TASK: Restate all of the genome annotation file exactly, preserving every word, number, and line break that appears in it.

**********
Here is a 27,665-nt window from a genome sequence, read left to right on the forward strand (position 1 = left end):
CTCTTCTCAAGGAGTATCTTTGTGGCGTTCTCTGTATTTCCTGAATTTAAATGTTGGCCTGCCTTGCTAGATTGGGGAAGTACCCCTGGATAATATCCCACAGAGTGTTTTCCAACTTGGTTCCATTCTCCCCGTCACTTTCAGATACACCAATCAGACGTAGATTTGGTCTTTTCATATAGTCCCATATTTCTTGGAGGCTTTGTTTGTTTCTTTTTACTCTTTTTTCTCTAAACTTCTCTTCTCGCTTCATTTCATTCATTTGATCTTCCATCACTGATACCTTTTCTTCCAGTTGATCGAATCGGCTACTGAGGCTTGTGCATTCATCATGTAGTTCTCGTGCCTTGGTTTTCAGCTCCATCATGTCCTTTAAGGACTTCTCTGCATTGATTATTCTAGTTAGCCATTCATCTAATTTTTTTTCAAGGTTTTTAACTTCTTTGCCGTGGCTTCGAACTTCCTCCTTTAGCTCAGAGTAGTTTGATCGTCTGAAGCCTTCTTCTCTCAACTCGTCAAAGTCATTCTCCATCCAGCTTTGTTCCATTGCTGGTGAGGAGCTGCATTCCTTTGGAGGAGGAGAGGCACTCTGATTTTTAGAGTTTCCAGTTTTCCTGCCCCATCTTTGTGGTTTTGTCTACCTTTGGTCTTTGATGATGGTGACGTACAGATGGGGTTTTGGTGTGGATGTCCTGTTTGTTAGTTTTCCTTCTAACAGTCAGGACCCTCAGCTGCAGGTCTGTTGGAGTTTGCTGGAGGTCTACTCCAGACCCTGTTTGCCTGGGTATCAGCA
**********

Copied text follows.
Here is a 27,665-nt window from a genome sequence, read left to right on the forward strand (position 1 = left end):
CTCTTCTCAAGGAGTATCTTTGTGGCGTTCTCTGTATTTCCTGAATTTAAATGTTGGCCTGCCTTGCTAGATTGGGGAAGTACCCCTGGATAATATCCCACAGAGTGTTTTCCAACTTGGTTCCATTCTCCCCGTCACTTTCAGATACACCAATCAGACGTAGATTTGGTCTTTTCATATAGTCCCATATTTCTTGGAGGCTTTGTTTGTTTCTTTTTACTCTTTTTTCTCTAAACTTCTCTTCTCGCTTCATTTCATTCATTTGATCTTCCATCACTGATACCTTTTCTTCCAGTTGATCGAATCGGCTACTGAGGCTTGTGCATTCATCATGTAGTTCTCGTGCCTTGGTTTTCAGCTCCATCATGTCCTTTAAGGACTTCTCTGCATTGATTATTCTAGTTAGCCATTCATCTAATTTTTTTTCAAGGTTTTTAACTTCTTTGCCGTGGCTTCGAACTTCCTCCTTTAGCTCAGAGTAGTTTGATCGTCTGAAGCCTTCTTCTCTCAACTCGTCAAAGTCATTCTCCATCCAGCTTTGTTCCATTGCTGGTGAGGAGCTGCATTCCTTTGGAGGAGGAGAGGCACTCTGATTTTTAGAGTTTCCAGTTTTCCTGCCCCATCTTTGTGGTTTTGTCTACCTTTGGTCTTTGATGATGGTGACGTACAGATGGGGTTTTGGTGTGGATGTCCTGTTTGTTAGTTTTCCTTCTAACAGTCAGGACCCTCAGCTGCAGGTCTGTTGGAGTTTGCTGGAGGTCTACTCCAGACCCTGTTTGCCTGGGTATCAGCA